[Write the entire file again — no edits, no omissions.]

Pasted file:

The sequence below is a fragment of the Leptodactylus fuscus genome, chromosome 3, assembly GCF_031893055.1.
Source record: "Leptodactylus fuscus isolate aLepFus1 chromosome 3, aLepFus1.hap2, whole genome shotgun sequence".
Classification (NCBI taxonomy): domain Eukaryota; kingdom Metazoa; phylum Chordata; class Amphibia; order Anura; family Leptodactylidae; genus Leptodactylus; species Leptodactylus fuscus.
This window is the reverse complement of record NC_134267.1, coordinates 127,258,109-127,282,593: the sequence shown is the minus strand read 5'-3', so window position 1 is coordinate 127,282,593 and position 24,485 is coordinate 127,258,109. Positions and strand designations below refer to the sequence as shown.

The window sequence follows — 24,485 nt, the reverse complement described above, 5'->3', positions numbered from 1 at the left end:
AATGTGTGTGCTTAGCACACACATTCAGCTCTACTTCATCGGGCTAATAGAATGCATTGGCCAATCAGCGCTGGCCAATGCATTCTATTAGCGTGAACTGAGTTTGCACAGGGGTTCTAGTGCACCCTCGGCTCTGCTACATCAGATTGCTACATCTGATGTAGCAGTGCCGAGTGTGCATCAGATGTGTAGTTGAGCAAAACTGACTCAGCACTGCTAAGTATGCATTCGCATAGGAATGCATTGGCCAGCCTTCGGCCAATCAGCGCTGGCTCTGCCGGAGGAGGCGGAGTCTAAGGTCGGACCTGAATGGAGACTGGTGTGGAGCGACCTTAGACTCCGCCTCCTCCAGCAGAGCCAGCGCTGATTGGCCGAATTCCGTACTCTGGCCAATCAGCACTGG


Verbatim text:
The sequence below is a fragment of the Leptodactylus fuscus genome, chromosome 3, assembly GCF_031893055.1.
Source record: "Leptodactylus fuscus isolate aLepFus1 chromosome 3, aLepFus1.hap2, whole genome shotgun sequence".
Classification (NCBI taxonomy): domain Eukaryota; kingdom Metazoa; phylum Chordata; class Amphibia; order Anura; family Leptodactylidae; genus Leptodactylus; species Leptodactylus fuscus.
This window is the reverse complement of record NC_134267.1, coordinates 127,258,109-127,282,593: the sequence shown is the minus strand read 5'-3', so window position 1 is coordinate 127,282,593 and position 24,485 is coordinate 127,258,109. Positions and strand designations below refer to the sequence as shown.

The window sequence follows — 24,485 nt, the reverse complement described above, 5'->3', positions numbered from 1 at the left end:
AATGTGTGTGCTTAGCACACACATTCAGCTCTACTTCATCGGGCTAATAGAATGCATTGGCCAATCAGCGCTGGCCAATGCATTCTATTAGCGTGAACTGAGTTTGCACAGGGGTTCTAGTGCACCCTCGGCTCTGCTACATCAGATTGCTACATCTGATGTAGCAGTGCCGAGTGTGCATCAGATGTGTAGTTGAGCAAAACTGACTCAGCACTGCTAAGTATGCATTCGCATAGGAATGCATTGGCCAGCCTTCGGCCAATCAGCGCTGGCTCTGCCGGAGGAGGCGGAGTCTAAGGTCGGACCTGAATGGAGACTGGTGTGGAGCGACCTTAGACTCCGCCTCCTCCAGCAGAGCCAGCGCTGATTGGCCGAATTCCGTACTCTGGCCAATCAGCACTGG